unilateral hearing loss

Unilateral Hearing Loss

Until the last 15 or 20 years there has been a significant change in the way unilateral hearing loss has been viewed. Until recently audiologists and ENT’s assumed that a unilateral hearing loss (UHL) did not cause any language or learning problems.

We now know that unilateral hearing loss causes significant problems. Cheryl Deconde Johnson has demonstrated the socio-emotional aspects of unilateral hearing loss. They have difficult in peer-to-peer interaction. We know now that this is the result of language and listening difficulties that are the result of unilateral hearing loss. Dawna Lewis, PhD and others have demonstrated that children with UHL have difficult locating the speaker in a group and have difficult hearing in noise compared to their typical hearing peers.

 

Technology and unilateral hearing loss

 

For children with mild hearing losses in the poorer hearing ear, hearing aids can work well. If the hearing loss is severe they may receive insufficient benefit from hearing aids and the perception may cause some distortion.

CROS hearing aids have been used for many years and they improved performance in some situations, especially when the signal was on the side of the poorer ear. Remote microphones were also recommended to assist in hearing in the classroom. Like all others, children with unilateral hearing loss often rejected remote microphones as they got older.

In recent years, cochlear implants have been used in cases of unilateral hearing loss. They have been well received and improved word recognition. As will other children with hearing loss results will be best if the child is implanted by one to two years.

Bone conduction hearing aids are another possibility and have worked well for some children.

As with all hearing loss, children need to be tested with technology to know for sure that they are hearing well enough.

 

Testing children with unilateral hearing loss

 

Some families will feel that children with unilateral hearing loss do not need assistance. Testing a child with unilateral hearing loss can show the family what the child is missing.

When I test, I test with speech information presented on the side of the bad ear and noise on the side of the good ear. That way any listening difficulties will be clear.

 

Language outcomes of children with unilateral hearing loss

 

Research by Christine Yoshinaga-Itano, PhD, has demonstrated that language delays of children with UHL develop by 2-3 years of age demonstrating delays in vocabulary and comprehension of abstract language. As a result, all children with UHL should be evaluated at age 2 and then annually after.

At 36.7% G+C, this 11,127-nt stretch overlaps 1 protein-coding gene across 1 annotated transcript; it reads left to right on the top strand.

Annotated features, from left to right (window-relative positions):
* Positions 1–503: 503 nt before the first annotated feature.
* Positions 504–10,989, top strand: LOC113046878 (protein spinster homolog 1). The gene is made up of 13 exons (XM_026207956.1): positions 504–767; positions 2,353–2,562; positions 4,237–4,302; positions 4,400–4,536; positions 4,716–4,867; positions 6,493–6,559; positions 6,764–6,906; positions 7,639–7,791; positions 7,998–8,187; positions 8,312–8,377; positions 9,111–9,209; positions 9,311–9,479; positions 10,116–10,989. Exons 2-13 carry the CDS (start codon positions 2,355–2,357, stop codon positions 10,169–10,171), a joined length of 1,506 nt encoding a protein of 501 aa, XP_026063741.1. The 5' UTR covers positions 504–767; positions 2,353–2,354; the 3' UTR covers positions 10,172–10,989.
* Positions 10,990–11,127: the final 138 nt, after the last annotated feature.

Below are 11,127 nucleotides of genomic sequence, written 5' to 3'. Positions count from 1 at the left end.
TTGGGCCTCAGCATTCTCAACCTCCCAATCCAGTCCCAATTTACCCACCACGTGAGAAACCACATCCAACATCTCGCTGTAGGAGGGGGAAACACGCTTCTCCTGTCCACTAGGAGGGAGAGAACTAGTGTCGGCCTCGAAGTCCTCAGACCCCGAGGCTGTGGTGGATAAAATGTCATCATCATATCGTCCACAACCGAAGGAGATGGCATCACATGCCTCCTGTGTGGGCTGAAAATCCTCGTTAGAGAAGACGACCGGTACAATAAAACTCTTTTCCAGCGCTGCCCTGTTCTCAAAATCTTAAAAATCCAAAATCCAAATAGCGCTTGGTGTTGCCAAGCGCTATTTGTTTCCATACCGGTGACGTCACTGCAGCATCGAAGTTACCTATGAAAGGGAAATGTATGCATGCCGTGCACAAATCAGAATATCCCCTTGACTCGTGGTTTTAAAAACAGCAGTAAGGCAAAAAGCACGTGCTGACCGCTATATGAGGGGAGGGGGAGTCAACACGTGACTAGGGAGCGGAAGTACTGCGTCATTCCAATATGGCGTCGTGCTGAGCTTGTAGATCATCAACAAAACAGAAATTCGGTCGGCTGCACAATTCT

As language becomes more complex, more problems are likely to develop. By testing over time problems will be identified as they develop.

Judith Lieu, MD has shown that children with UHL have language delays that first manifest in early childhood but last through adolescence. She also demonstrated that children with UHL are ten times more likely to fail a grade, confirming the earlier research by Bess and Tharpe. Lieu also showed that children with UHL demonstrated a reorganization of certain brain areas so that auditory weaknesses could be supported by other regions involved in processes like vision, language and motor function.

 

Fatigue and hearing loss

 

Research from the Vanderbilt group has demonstrated that children with hearing loss have significant problems with fatigue. It was originally thought that fatigue would not be a problem for children with UHL. Recent research has should that this is not correct.

Fatigue is a problem for ALL children with HL, not just for children with bilateral HL.

 

Conclusion

 

UHL is not a minor problem. Families need to understand that UHL needs to be taken seriously. For this to happen, audiologists, pediatricians, otolaryngologists, speech-language pathologists and teachers need to consider UHL a disability like all others.

Children with UHL need to be recognized as needing assistance and need to be offered all the services they will need.

 

*featured image courtesy www via flckr

About Jane Madell

Jane Madell has a consulting practice in pediatric audiology. She is an audiologist, speech-language pathologist, and LSLS auditory verbal therapist, with a BA from Emerson College and an MA and PhD from the University of Wisconsin. Her 45+ years experience ranges from Deaf Nursery programs to positions at the League for the Hard of Hearing (Director), Long Island College Hospital, Downstate Medical Center, Beth Israel Medical Center/New York Eye and Ear Infirmary as director of the Hearing and Learning Center and Cochlear Implant Center. Jane has taught at the University of Tennessee, Columbia University, Downstate Medical School, and Albert Einstein Medical School, published 5 books, and written numerous books chapters and journal articles, and is a well known international lecturer.

1 Comment

  1. Very good article..and yes, some children do have language/ speech issues. I’ve also heard of some audiologists who give up aiding unilateral loss and have had teachers tell me, the child was faking a loss because their response was inconsistent ( due to their unilateral loss)

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